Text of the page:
Centre for Communication Systems Research,
Faculty of Engineering and Physical Sciences,
University of Surrey,
Guildford, Surrey, GU2 7XH,
Phone: +44 1483 68 3423
Fax: +44 1483 68 6011
I am a research fellow at the Centre for Communication and Systems Research at the University of Surrey. I obtained my PhD in Computer Science from University of Nottingham in 2009 and BSc in Computer Science from the same university in 2006. Before joining the University of Surrey, I worked as an Assistant Professor at the University of Nottingham Malaysia Campus. My research interests include semantic search, ontology learning from unstructured text, knowledge acquisition, social recommender systems, semantic analysis on the social web, semantic web service discovery and matchmaking, data mining, and machine learning.
Internet of Things Environment for Service Creation and Testing
IoT.est will develop a test-driven service creation environment (SCE) for Internet of Things enabled business services. The SCE will enable the acquisition of data and control/actuation of sensors, objects and actuators. The project will provide the means and tools to define and instantiate IoT services that exploit data across domain boundaries and facilitate run-time monitoring which enables autonomous service adaptation to environment/context and network parameter (e.g. QoS) changes. The project will prototype its major concepts and will evaluate the results for exploitation towards future IoT service creation, deployment and testing products.
IRIS2: A Semantic Search Engine that Does Rational Research
Dominant ranking paradigms used in today's search engines for scientific publications include those based on content or link analysis, or combination of the both, which have their foundations in development of the modern information retrieval. Information objects and users in the scientific world have their own characteristics, however, they have not been sufficiently exploited in those existing ranking methods. We present the IRIS2 semantic search engine, which utilises a ranking method based on the ``rational research'' model, for searching and ranking entities related to scientific publications. In IRIS2, entities in a schema ontology and a knowledge base model information objects and semantic relationships among those entities simulate researcher's activities. The resulting ranking algorithm restores an elegant idea that a researcher does rational research in a scientific research environment.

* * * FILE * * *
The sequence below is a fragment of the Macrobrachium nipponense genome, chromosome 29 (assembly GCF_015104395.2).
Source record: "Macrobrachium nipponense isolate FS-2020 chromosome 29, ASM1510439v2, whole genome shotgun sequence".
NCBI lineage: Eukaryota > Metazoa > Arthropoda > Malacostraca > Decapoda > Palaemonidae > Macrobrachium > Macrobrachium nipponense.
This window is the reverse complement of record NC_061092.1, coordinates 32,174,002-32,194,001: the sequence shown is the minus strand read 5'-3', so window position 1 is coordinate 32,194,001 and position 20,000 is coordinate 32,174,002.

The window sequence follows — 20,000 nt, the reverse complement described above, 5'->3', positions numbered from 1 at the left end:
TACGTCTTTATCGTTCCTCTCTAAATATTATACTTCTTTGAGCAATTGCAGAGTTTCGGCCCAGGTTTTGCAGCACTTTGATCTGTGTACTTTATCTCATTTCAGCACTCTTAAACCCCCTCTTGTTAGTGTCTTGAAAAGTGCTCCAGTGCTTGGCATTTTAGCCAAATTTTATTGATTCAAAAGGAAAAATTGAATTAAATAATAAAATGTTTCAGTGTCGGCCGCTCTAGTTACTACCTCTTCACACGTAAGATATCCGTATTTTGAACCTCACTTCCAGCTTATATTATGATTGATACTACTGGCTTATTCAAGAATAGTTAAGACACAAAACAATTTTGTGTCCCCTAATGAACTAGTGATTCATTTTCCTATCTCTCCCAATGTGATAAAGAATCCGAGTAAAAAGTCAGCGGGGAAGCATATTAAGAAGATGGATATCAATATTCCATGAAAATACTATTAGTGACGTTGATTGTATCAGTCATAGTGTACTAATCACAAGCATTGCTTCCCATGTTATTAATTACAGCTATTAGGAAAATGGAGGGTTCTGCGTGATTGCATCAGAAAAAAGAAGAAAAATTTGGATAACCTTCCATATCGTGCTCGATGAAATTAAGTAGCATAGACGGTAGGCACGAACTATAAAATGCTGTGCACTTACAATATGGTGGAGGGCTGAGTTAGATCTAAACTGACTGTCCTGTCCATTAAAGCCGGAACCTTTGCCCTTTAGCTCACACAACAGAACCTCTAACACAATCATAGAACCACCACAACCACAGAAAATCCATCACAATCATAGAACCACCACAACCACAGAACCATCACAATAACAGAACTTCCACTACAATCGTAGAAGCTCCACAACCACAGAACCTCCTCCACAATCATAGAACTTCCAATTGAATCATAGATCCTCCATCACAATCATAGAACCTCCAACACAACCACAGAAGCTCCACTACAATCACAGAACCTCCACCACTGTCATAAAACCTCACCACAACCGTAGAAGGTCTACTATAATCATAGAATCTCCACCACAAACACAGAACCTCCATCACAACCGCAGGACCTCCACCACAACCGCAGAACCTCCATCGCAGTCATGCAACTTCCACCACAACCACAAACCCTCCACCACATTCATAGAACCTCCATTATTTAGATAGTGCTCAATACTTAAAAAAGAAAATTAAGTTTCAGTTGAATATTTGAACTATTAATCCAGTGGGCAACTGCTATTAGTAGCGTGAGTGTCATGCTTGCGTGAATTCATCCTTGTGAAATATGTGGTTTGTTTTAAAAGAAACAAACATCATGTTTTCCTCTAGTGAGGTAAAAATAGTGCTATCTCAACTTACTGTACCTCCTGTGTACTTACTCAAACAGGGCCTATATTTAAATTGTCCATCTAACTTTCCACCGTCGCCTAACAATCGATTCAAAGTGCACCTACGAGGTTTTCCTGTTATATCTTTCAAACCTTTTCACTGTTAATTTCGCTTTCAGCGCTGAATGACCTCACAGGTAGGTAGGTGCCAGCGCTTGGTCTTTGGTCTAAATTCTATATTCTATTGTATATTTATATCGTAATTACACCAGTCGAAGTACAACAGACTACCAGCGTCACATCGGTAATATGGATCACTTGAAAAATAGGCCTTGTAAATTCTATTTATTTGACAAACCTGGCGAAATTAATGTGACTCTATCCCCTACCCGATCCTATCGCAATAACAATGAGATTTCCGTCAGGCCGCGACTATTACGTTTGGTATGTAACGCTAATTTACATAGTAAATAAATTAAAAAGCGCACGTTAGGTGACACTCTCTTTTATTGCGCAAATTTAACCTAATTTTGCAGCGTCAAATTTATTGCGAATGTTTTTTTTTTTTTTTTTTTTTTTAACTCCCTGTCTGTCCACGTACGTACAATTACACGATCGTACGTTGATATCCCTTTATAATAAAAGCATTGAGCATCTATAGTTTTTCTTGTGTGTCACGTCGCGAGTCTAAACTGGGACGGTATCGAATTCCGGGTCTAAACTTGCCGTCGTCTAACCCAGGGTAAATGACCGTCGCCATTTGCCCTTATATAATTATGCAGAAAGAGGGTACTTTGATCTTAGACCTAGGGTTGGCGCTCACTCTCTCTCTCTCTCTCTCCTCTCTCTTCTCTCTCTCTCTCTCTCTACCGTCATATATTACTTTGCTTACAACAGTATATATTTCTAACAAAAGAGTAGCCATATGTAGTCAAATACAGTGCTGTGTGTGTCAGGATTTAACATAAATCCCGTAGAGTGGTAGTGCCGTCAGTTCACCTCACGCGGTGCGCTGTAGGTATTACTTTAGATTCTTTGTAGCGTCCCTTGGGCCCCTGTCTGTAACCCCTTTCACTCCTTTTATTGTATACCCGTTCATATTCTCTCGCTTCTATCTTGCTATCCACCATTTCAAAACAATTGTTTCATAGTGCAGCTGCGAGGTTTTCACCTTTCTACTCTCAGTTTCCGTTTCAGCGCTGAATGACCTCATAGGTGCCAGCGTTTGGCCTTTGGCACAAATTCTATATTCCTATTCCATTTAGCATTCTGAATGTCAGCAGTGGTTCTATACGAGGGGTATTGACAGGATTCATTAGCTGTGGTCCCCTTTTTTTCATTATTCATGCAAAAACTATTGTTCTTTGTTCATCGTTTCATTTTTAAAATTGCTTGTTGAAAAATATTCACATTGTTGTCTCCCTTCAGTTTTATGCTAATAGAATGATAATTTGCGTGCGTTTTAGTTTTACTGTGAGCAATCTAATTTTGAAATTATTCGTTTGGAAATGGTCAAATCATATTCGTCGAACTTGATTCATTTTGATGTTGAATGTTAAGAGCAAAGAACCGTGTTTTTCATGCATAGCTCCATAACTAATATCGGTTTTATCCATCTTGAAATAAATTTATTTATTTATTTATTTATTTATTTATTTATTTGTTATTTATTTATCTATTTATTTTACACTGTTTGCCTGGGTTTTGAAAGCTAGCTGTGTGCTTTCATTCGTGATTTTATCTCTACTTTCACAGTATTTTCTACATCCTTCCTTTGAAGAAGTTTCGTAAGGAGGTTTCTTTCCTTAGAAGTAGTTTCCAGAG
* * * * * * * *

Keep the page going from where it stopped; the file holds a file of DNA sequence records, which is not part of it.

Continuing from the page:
Rational Research Model for Ranking Semantic Entities
Ranking plays important roles in contemporary Internet and vertical search engines. Among existing ranking algorithms, link analysis based algorithms have been proved as effective means for ranking retrieved documents from large-scale text repositories, such as the current Web. Recent development in semantic Web and semantic search raises considerable interests in new ranking paradigms for various applications. While ranking methods in this context exist, they have not gained much popularity. In this article we propose the RareRank algorithm for ranking entities in semantic search applications. The algorithm is based on the ``Rational Research'' model which reflects search behaviour of a ``rational'' researcher in a scientific research environment. Justification, design, and implementation of the algorithm are elaborated in details. In the experiment, the algorithm is deployed for ranking semantic entities, and results were evaluated by domain experts using popular ranking performance measures. A comparison study with existing link-based ranking algorithms reveals the preponderance of the proposed method.
Automated Terminological Ontology Learning
Probabilistic topic models were originally developed and utilised for document modeling and topic extraction in Information Retrieval. In this paper we describe a new approach for automatic learning of terminological ontologies from text corpus based on such models. In our approach, topic models are used as efficient dimension reduction techniques, which are able to capture semantic relationships between word-topic and topic-document interpreted in terms of probability distributions. We propose two algorithms for learning terminological ontologies using the principle of topic relationship and exploiting information theory with the probabilistic topic models learned. Experiments with different model parameters were conducted and learned ontology statements were evaluated by the domain experts. We have also compared the results of our method with two existing concept hierarchy learning methods on the same dataset. The study shows that our method outperforms other methods in terms of recall and precision measures. The precision level of the learned ontology is sufficient for it to be deployed for the purpose of browsing, navigation, and information search and retrieval in digital libraries.